Here’s how a Florida community plans on honoring their two little boys lost at sea

TEQUESTA, Fla. Rick Golightly has never met the families of Austin Stephanos and Perry Cohen, the two Tequesta teenagers who have been missing at sea since July 24. But Sunday morning, he headed for a friend’s plane with a pair of binoculars, a camera and two life jackets — “Just in case,” he said.

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The Jupiter resident and his wife spent Sunday afternoon flying from Palm Beach County to just south of Cape Canaveral, probing the vast ocean for any sign of missing teens.

“There were two boys were missing, and we asked ourselves ‘Is there something we can do?’” said Golightly, one of thousands of local and national strangers who have dedicated time, money and effort to the search and support.

Golightly, who lost his 38-year-old son in February, empathized with the families. And as a pilot, he immediately offered his services.

“My wife and I know what the parents are feeling like to some degree,” said Golightly, who spent two and a half hours searching Tuesday and Sunday. “We’re a part of the community and we wanted to help out in any way.”

At Jupiter Beach Park on Sunday morning, another stranger to the 14-year-olds felt inclined to help.

Craig Brown drilled a clear plastic lighthouse on top of a wooden plaque to the railing along the inlet, the site where the teens were last seen. A light at the top of the lighthouse flickered.

“Keep the light shining for Austin & Perry,” Brown lasered into the lighthouse.

He made the lighthouse Sunday morning to go with the wooden plaque with Stephanos and Cohen’s initials carved in it that he crafted Tuesday.

Despite the disheartening news that Coast Guard crews had given up searching for Stephanos and Cohen at sunset Friday, the family hasn’t given up, sending numerous private planes to search the waters. The Coast Guard searched nearly 50,000 nautical square miles from Jupiter to North Carolina before ending theeffort Friday.

The community has planned vigils, offered their planes and boats to assist in the search and donated money and resources, a phenomenon that amazes Brown.

“I’ve lived in the north end of Palm Beach County my whole life,” said Brown, a Jupiter resident. “It just really hit home for everyone. The community response has been incredible.”

It’s a story that has brought together people who don’t know each other and a community that hasn’t given up hope.

“We’re still looking because they’re still missing,” Brown said. “There hasn’t been closure.”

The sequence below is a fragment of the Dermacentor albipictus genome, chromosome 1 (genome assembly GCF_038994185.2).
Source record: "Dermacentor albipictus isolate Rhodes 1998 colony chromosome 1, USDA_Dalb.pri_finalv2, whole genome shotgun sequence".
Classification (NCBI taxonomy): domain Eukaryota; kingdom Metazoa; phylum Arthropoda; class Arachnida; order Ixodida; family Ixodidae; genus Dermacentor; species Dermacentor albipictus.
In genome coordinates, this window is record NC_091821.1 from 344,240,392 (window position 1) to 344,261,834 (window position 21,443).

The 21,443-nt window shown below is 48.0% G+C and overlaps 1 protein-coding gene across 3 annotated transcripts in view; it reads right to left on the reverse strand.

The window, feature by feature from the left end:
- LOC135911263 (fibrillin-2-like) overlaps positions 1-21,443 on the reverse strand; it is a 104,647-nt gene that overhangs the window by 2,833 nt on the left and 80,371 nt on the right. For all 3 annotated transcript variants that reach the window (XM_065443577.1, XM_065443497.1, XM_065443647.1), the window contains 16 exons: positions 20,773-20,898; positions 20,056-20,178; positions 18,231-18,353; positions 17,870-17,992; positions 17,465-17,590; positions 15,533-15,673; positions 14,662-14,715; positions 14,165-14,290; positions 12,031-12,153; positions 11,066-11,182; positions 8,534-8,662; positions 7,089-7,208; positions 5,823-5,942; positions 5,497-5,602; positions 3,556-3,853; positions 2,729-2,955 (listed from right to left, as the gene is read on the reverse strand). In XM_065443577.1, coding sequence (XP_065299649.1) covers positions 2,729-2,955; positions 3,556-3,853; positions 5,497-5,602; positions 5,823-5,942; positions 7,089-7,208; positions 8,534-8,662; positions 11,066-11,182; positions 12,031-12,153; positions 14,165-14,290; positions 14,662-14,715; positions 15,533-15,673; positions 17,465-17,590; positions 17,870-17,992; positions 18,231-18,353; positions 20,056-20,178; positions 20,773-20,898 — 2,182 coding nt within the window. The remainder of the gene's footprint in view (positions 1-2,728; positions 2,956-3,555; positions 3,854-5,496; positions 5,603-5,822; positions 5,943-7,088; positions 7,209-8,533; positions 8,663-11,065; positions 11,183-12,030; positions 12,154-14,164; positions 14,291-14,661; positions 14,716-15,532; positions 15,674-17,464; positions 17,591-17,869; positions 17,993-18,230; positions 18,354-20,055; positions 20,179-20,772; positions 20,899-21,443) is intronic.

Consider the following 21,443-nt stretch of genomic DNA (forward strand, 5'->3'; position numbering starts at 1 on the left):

All along the jetty at Jupiter Beach Park, candle wax and wilted flowers line the stones, remnants of vigils held near the waters where the boys were last seen on their 19-foot vessel. Their boat was found capsized off the coast of Cape Canaveral on July 26.

Since July 27, more than 5,100 have donated to a GoFundMe account started by Pamela Cohen, Perry’s mother, totaling more than $425,000 collected as of Sunday evening.

The money will be used to rent private planes, buy fuel and hire pilots to continue the search efforts, according to the families.

Jim Madison, a flight instructor from Charleston, S.C., first heard about the missing teens on the news. Touched, he immediately set out to scope the ocean for clues Tuesday and Wednesday in a friend’s plane.

“I have three children, and I would want someone to look for them if they were missing,” he said. He and five others — who all chipped in for fuel costs — spent three hours searching off the coast of South Carolina on Wednesday and six hours Thursday, he said.

“It was just the right time and I was able to help,” Madison said.

Vicki Greist, owner of Jumby Bay Island Grill in Abacoa, hosted a fundraiser for the search efforts at her restaurant Wednesday night that raised more than $40,000. She’d never met the family before that night.

“It could have been any of our kids,” Greist said. “I can’t imagine what they’re going through right now, but the fact that we had all these people rallying around them really lifted them up.”

Elizabeth Legore, owner of Vegabound Apparel in North Palm Beach, donated 20 percent of the store’s earning Saturday to the cause and set up a donation bin, raising more than $800. All day, Legore people who have never met the families dropped in and donated anything they could.

“They were just very touched,” she said. “It could be anyone’s child and we all know that. Having that feeling of not knowing can be devastating.”

Local churches congregated Sunday morning to pray for the missing teens — a “spiritual band-aid” as guest pastor Sam Rutland of First Presbyterian Church of Tequesta described it.

“They are on our minds and in our hearts,” Rutland said. “The situation is truly tragic.”

Family and friends are planning a boat parade Monday evening to light the waters from Jupiter Inlet to Juno Beach.

According to, a site started by the families, a boat parade is scheduled for Monday at 7 p.m. Boats will leave from Jupiter Sand Bar, go past the Jupiter Lighthouse and head toward the Juno Pier.

Brown’s wife Kathie Carr, who has also never met the boys, has spent countless hours at the inlet during the past few days in silent reflection. She thinks people — even those that haven’t met the boys — will continue to donate money, plan vigils and search until they get answers, she said.

“Not knowing one way or another, that’s the real tragedy,” Carr said. “That’s why people can’t give up, not until we know what’s happened to them.”

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